Rescuing a swimmer at Ned’s Gulch

Although this was the biggest fear I had (uh, no thanks to the ice bath, please), it wasn’t that rare of an occurrence. Given the life jackets and helmets, the swimmers just rode down the currents until a boat was near them. It almost looked like fun. *Almost*.

whitewater Rafting at Merced River in Yosemite with Zephyr Rafting
Trying our luck with class 3 rapids

After about two hours of rafting, we exited the river where a bus took us back to the start. At this point, I began losing feeling in my toes and was ready to dry off and warm up. We thanked Zephyr Rafting for an awesome experience, and headed back to our condo to spend the rest of the day warming up by the fire. A huge pot of tomato soup hit the spot, and we had a kick out of laughing at the pictures from the day’s event.

For our last morning in Yosemite, we didn’t want to miss a beat and were up at 5:30 am. Luckily, we were staying in West Yosemite close to Tunnel View, an easy access point to witness the sunrise over the valley.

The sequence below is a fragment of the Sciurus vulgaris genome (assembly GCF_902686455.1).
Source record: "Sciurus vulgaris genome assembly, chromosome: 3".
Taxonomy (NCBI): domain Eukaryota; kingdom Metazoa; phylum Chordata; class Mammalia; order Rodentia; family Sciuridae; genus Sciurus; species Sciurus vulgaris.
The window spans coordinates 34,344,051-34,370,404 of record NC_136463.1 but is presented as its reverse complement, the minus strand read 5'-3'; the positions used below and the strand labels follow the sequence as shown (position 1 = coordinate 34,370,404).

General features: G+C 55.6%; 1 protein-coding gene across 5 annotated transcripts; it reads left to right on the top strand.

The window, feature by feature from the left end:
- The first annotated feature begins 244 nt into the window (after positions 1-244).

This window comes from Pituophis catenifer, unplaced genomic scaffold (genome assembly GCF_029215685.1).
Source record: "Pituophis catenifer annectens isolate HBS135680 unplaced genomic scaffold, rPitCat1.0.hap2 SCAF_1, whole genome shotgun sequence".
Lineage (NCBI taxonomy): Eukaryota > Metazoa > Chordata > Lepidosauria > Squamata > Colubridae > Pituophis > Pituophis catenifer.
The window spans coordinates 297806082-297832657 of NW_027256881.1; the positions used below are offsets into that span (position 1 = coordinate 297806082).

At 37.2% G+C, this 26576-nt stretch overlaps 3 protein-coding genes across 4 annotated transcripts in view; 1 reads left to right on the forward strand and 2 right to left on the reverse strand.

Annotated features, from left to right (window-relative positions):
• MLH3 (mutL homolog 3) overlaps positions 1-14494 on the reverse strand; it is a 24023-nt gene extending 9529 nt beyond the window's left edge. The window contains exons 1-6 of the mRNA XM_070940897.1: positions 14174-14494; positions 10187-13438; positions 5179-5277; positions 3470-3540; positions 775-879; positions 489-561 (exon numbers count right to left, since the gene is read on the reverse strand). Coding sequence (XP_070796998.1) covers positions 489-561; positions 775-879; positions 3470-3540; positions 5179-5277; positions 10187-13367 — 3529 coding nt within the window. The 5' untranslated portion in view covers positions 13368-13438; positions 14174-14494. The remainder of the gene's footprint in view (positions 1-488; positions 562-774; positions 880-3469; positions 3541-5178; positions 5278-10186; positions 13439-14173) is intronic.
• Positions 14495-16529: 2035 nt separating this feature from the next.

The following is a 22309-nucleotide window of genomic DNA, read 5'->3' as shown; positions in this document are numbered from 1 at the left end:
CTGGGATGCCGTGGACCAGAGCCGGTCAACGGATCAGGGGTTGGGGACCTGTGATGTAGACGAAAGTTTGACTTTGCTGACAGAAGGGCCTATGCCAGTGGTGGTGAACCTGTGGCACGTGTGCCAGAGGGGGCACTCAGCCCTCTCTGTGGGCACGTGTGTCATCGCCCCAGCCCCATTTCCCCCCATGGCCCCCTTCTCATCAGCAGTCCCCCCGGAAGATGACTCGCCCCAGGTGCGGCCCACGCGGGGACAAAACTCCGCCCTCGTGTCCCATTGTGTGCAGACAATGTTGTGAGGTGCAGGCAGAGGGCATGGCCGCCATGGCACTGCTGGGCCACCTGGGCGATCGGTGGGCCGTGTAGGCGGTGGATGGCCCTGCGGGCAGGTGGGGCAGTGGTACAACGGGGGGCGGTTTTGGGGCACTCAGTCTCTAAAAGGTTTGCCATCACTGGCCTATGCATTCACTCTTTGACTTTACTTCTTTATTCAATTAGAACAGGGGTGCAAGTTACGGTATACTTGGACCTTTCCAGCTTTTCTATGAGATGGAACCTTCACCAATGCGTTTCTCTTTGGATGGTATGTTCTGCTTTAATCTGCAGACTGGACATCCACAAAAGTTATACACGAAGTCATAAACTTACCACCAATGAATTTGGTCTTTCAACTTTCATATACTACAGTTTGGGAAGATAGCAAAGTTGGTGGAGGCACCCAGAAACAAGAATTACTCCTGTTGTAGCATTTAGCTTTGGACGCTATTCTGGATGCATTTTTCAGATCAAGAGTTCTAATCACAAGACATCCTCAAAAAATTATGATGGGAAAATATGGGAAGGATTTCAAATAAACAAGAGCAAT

sunrise at tunnel view in yosemite national park
Sunrise at Tunnel View

Apparently we weren’t the only ones with this fantastic idea. We unknowingly inserted ourselves into a photography class already staked out, and got to pick up a few pointers!

sunrise at tunnel view in yosemite national park
Photography class at Tunnel View circa 6am

Having been so early in the morning, we took this time to hit up some of the trails that had been mobbed the last few afternoons.

Bridalveil is a gorgeous walk to the bottom of a powerful waterfall that’s viewed afar from Tunnel View. It took only seven minutes to reach the end of the trail to take a few pictures of the mist flowing off the rocks like a veil (thus, the accurate name).

Bottom of Bridalveil Falls in yosemite national park
Bottom of Bridalveil Falls

As we continued our drive around the valley, we captured a few last moments of the sun peaking over El Capitan before we headed on our way.

sunrise at yosemite national park
Sunrise reaching El Capitan